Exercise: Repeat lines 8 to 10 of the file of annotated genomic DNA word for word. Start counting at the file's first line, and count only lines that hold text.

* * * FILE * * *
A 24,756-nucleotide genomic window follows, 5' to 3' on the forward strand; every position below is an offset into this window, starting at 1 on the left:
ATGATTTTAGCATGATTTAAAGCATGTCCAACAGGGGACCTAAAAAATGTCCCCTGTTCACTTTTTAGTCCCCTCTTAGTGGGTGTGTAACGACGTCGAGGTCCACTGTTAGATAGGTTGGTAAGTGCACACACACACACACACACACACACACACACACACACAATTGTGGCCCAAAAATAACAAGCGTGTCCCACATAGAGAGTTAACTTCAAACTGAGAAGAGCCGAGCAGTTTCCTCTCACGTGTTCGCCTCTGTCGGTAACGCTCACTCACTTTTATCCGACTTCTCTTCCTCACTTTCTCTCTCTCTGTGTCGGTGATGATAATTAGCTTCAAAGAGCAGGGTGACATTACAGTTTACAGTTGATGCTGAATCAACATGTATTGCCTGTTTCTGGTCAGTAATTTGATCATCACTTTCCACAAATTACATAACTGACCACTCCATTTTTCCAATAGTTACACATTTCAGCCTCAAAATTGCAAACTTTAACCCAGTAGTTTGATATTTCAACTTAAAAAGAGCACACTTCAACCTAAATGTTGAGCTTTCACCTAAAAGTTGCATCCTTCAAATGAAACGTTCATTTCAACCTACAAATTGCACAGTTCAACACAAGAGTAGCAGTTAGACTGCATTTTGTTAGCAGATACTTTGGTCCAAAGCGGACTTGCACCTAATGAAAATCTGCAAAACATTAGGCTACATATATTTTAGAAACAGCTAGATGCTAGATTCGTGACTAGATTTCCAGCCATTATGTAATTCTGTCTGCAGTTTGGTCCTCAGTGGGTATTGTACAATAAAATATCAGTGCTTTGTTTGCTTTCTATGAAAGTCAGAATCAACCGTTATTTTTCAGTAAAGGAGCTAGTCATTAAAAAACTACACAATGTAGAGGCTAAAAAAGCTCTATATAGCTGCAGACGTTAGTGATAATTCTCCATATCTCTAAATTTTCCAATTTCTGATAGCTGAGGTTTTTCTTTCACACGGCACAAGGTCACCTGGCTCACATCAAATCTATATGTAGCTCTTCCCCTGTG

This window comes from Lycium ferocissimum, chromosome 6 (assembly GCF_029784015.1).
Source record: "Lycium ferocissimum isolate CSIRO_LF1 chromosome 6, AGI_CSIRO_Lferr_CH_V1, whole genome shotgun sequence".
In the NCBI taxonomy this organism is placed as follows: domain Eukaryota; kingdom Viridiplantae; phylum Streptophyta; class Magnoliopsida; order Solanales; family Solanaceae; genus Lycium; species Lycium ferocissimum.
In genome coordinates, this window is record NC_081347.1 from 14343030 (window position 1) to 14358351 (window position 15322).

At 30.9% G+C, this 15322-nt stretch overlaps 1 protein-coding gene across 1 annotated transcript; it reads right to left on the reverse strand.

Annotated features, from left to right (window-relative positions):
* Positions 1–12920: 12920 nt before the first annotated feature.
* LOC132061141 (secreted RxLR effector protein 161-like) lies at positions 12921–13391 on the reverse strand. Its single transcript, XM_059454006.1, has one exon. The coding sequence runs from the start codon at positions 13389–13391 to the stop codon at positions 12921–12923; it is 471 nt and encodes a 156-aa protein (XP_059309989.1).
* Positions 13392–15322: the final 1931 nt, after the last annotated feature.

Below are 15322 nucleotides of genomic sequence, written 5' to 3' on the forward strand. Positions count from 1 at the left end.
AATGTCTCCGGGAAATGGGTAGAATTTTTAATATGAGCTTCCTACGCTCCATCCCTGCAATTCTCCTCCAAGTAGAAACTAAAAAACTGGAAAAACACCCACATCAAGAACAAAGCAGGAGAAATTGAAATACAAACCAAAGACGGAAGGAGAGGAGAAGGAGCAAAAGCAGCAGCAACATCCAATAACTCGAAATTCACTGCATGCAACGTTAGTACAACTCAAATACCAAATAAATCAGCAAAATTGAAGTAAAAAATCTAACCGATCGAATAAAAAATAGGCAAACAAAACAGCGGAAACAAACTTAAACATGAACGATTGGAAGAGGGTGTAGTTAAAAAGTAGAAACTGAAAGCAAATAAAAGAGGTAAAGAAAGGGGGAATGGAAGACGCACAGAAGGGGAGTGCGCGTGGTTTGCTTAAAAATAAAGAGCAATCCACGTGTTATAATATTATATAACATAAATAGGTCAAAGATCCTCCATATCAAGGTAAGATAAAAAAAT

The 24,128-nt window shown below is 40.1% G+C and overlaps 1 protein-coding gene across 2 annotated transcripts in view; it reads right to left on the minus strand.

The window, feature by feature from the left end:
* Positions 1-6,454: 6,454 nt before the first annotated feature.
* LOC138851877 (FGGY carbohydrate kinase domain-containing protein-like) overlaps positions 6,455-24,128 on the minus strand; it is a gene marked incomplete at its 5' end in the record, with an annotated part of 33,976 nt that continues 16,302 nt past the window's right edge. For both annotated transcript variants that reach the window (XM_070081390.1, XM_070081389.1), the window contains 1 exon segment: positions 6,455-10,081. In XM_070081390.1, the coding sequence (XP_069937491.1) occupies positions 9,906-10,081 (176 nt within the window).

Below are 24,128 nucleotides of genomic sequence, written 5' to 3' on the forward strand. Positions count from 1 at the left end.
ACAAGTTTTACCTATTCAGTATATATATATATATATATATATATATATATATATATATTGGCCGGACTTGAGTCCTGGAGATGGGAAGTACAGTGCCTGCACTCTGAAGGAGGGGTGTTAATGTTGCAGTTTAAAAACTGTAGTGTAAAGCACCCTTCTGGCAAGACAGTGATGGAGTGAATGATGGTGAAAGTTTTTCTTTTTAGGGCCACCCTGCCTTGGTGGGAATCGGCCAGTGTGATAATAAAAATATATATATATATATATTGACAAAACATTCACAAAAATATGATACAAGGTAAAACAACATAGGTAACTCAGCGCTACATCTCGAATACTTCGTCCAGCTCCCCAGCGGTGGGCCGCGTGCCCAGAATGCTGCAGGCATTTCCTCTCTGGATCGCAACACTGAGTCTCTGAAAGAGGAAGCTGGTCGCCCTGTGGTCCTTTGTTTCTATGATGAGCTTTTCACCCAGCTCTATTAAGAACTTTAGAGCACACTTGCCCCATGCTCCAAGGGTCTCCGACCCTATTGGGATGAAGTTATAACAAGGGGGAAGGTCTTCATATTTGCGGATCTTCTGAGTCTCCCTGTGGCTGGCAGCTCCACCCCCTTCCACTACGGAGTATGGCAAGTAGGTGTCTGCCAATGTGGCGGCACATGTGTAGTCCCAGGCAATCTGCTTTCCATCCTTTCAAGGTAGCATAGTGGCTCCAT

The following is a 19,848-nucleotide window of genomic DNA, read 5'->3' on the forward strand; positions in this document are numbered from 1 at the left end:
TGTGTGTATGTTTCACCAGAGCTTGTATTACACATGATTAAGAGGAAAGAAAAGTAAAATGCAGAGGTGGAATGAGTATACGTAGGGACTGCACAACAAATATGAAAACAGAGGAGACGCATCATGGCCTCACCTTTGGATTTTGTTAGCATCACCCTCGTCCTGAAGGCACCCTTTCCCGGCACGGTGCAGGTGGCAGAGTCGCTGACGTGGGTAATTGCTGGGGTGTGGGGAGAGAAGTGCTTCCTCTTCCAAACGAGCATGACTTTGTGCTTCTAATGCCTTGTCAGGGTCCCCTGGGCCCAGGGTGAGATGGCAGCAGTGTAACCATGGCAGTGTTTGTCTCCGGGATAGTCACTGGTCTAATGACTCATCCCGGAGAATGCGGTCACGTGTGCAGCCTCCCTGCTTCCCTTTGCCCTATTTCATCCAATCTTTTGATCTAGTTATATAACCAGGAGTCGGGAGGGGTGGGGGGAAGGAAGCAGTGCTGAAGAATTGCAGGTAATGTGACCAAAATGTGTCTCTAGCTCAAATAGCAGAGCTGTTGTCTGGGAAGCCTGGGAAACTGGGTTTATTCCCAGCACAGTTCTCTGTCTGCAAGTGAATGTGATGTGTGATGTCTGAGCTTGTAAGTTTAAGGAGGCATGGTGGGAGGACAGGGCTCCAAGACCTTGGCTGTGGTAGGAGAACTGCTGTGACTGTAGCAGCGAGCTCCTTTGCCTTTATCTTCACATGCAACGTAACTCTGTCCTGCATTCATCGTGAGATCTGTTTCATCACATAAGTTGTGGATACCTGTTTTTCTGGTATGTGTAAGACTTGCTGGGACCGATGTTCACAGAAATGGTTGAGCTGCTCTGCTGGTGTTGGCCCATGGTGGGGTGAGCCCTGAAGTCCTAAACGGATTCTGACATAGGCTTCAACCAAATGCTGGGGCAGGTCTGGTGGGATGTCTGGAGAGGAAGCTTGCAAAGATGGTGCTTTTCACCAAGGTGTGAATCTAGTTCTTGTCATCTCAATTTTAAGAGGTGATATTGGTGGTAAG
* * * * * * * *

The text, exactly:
Annotated features, from left to right (window-relative positions):
* Positions 1–12920: 12920 nt before the first annotated feature.
* LOC132061141 (secreted RxLR effector protein 161-like) lies at positions 12921–13391 on the reverse strand. Its single transcript, XM_059454006.1, has one exon. The coding sequence runs from the start codon at positions 13389–13391 to the stop codon at positions 12921–12923; it is 471 nt and encodes a 156-aa protein (XP_059309989.1).